Humphrey Bogart received an Oscar nomination for 'The Caine Mutiny' as the eccentric Captain Queeg who finally collapses under pressure. The story leading up to his downfall is an engrossing one--and more complex than any surface description can convey. That's what makes this such a fascinating movie. Nothing is what it seems. No character is painted in black or white strokes--but beneath the surface lies deception, especially in Lt. Keefer (Fred MacMurray). Usually a lightweight actor, MacMurray delivers one of the film's craftiest performances. So does Van Johnson as the decent executive officer who takes over the controls when Queeg snaps. As many have pointed out, the only true weakness of the film is the attention given to a budding romance between Robert Francis and May Wynn which does nothing to advance the plot. The complex drama ends with a stunning courtroom scene in which Jose Ferrer gets a chance to do some heavy emoting. Max Steiner's score includes a jaunty, catchy main theme but is otherwise not one of his most interesting scores. An excellent film that makes you think how things might have been if--if only...but then there would have been no story. All in all, quite an achievement, well worth your time. The book by Herman Wouk was worth reading too.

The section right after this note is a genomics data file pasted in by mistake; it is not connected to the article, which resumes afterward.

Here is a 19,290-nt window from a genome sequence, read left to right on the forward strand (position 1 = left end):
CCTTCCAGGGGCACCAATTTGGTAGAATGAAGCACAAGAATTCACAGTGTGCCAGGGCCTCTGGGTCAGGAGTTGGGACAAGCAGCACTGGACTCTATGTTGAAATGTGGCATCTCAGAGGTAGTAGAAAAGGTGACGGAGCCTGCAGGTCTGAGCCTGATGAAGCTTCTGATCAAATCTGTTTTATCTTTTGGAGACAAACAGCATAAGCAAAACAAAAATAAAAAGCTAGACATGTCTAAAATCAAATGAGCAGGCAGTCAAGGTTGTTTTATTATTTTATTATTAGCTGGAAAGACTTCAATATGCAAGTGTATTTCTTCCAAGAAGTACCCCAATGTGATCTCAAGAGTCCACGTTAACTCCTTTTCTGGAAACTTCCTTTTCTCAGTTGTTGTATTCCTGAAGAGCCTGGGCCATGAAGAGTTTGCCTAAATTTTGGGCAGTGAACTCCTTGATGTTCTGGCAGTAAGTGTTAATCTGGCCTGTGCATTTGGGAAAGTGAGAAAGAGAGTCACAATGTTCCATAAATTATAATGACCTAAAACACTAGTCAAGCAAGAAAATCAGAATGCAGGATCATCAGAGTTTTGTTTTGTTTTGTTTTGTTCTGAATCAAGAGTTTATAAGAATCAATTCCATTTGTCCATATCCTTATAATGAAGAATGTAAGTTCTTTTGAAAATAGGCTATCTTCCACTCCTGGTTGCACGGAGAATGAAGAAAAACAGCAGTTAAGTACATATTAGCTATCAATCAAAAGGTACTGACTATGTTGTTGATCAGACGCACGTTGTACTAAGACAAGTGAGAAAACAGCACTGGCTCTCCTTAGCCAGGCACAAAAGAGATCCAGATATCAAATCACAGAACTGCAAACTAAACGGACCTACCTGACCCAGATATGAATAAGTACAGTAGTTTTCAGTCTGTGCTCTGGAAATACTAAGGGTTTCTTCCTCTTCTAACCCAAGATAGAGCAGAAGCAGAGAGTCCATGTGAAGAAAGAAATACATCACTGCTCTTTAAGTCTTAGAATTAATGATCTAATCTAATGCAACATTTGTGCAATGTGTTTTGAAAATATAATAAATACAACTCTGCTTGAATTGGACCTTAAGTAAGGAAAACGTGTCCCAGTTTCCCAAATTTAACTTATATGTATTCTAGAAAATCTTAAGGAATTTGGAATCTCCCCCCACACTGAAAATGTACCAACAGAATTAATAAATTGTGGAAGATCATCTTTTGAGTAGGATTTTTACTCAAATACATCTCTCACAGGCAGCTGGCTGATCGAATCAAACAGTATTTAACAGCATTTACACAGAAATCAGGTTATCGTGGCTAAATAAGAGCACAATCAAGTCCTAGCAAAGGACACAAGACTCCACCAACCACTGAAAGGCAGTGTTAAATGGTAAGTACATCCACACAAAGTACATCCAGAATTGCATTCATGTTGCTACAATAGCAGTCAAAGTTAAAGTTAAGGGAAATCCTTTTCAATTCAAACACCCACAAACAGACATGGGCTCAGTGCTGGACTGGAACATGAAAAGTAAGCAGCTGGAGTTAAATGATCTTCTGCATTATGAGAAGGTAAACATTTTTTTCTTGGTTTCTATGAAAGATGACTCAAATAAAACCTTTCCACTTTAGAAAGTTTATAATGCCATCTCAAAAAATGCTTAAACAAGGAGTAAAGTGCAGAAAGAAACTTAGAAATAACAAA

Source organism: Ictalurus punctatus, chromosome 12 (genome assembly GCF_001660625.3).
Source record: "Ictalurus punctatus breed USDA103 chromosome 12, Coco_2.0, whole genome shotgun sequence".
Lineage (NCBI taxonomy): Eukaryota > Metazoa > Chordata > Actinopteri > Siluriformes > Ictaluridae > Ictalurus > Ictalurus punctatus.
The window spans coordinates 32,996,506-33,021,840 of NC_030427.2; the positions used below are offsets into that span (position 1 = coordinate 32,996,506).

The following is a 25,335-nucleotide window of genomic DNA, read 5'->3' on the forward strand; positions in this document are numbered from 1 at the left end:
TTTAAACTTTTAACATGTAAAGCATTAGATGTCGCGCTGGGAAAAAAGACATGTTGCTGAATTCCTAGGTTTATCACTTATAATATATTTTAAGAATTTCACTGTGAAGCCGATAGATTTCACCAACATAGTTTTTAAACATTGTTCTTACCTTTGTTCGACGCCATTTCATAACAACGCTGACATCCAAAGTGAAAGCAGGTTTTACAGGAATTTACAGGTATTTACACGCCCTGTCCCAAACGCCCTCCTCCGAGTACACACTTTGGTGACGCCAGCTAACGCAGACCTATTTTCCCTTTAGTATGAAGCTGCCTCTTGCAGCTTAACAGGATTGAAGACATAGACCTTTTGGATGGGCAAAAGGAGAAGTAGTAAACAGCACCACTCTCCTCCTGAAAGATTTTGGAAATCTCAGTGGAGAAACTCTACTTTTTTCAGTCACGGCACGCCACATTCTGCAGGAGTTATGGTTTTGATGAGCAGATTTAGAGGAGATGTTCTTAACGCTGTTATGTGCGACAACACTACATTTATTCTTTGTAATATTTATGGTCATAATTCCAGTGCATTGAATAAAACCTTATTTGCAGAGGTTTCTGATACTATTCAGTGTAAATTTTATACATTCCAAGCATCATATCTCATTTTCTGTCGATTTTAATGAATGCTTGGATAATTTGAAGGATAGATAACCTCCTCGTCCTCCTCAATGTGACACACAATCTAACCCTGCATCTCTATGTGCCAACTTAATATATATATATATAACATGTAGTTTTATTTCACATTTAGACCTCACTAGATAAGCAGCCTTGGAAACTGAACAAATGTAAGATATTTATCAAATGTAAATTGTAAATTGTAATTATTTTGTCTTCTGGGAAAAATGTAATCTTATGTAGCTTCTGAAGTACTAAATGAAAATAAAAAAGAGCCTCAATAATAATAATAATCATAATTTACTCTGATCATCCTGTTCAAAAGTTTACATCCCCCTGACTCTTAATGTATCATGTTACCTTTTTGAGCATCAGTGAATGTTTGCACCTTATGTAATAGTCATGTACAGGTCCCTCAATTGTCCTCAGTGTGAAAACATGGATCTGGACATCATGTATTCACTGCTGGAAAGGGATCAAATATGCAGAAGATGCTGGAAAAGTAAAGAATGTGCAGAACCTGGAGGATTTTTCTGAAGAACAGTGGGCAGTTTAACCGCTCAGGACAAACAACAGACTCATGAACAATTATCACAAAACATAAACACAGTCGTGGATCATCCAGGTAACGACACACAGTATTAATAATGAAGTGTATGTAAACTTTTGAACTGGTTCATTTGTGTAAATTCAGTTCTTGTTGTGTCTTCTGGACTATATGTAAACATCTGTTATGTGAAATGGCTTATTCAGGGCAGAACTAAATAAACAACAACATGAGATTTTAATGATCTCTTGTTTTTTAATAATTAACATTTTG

Director Edward Dmytryk and screenwriter Stanlet Roberts, adapting Herman Wouk's novel, certainly didn't set out to make an anti-Navy movie concerning a junkyard Naval ship beset with a paranoid captain, and indeed their "simple" dedication at the end is to the entire United States Navy, yet the plot mechanisms are slanted in that direction even if the handling is not. Beginning the picture with a green "Princeton tiger" and Naval Academy grad attempting to woo a band singer before duty calls was a safe, stolid move, yet Wouk's story manages to cut much wider and deeper than the Hollywood generalities, and once his plot gets cooking the film is vastly entertaining. Humphrey Bogart is the new by-the-books captain aboard a Naval bottom-feeder, quickly driving his crew and his vessel into the ground with his idiosyncratic behavior. Dymtryk is careful while introducing all the different personalities aboard ship, and he doesn't want us to miss a trick, yet in the film's final stages (after the court martial, when defense attorney José Ferrer has his say), the tone of the picture does an about-face and hopes to show us all sides of the situation. The filmmakers want to have their cake and eat it too, and the resulting epilogue goes down like bad medicine. Still, the performances are first-rate, particularly by Bogart and, in perhaps his finest acting turn, Van Johnson. *** from ****